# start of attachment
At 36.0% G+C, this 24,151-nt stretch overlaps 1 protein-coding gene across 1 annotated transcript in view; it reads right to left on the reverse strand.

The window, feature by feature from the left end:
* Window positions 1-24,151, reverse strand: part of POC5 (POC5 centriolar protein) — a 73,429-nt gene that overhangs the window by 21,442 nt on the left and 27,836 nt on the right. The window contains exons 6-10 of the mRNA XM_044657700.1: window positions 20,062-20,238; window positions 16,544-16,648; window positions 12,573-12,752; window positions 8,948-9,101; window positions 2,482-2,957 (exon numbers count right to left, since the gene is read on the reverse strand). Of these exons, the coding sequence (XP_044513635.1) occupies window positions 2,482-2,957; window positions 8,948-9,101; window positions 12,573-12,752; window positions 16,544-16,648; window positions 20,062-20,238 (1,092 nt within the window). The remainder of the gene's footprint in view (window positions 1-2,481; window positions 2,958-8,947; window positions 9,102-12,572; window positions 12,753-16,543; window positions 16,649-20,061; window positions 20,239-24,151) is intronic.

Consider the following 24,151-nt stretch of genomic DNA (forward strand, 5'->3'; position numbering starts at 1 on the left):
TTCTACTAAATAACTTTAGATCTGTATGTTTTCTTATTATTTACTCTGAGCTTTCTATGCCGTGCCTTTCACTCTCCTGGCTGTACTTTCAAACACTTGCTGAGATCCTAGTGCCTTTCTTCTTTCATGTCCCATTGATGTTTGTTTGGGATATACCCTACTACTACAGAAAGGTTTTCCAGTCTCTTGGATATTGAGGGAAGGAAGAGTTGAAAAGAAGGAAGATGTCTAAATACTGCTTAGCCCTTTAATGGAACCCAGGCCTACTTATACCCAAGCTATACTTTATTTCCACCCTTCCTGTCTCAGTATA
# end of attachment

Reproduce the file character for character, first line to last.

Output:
At 36.0% G+C, this 24,151-nt stretch overlaps 1 protein-coding gene across 1 annotated transcript in view; it reads right to left on the reverse strand.

The window, feature by feature from the left end:
* Window positions 1-24,151, reverse strand: part of POC5 (POC5 centriolar protein) — a 73,429-nt gene that overhangs the window by 21,442 nt on the left and 27,836 nt on the right. The window contains exons 6-10 of the mRNA XM_044657700.1: window positions 20,062-20,238; window positions 16,544-16,648; window positions 12,573-12,752; window positions 8,948-9,101; window positions 2,482-2,957 (exon numbers count right to left, since the gene is read on the reverse strand). Of these exons, the coding sequence (XP_044513635.1) occupies window positions 2,482-2,957; window positions 8,948-9,101; window positions 12,573-12,752; window positions 16,544-16,648; window positions 20,062-20,238 (1,092 nt within the window). The remainder of the gene's footprint in view (window positions 1-2,481; window positions 2,958-8,947; window positions 9,102-12,572; window positions 12,753-16,543; window positions 16,649-20,061; window positions 20,239-24,151) is intronic.

Consider the following 24,151-nt stretch of genomic DNA (forward strand, 5'->3'; position numbering starts at 1 on the left):
TTCTACTAAATAACTTTAGATCTGTATGTTTTCTTATTATTTACTCTGAGCTTTCTATGCCGTGCCTTTCACTCTCCTGGCTGTACTTTCAAACACTTGCTGAGATCCTAGTGCCTTTCTTCTTTCATGTCCCATTGATGTTTGTTTGGGATATACCCTACTACTACAGAAAGGTTTTCCAGTCTCTTGGATATTGAGGGAAGGAAGAGTTGAAAAGAAGGAAGATGTCTAAATACTGCTTAGCCCTTTAATGGAACCCAGGCCTACTTATACCCAAGCTATACTTTATTTCCACCCTTCCTGTCTCAGTATA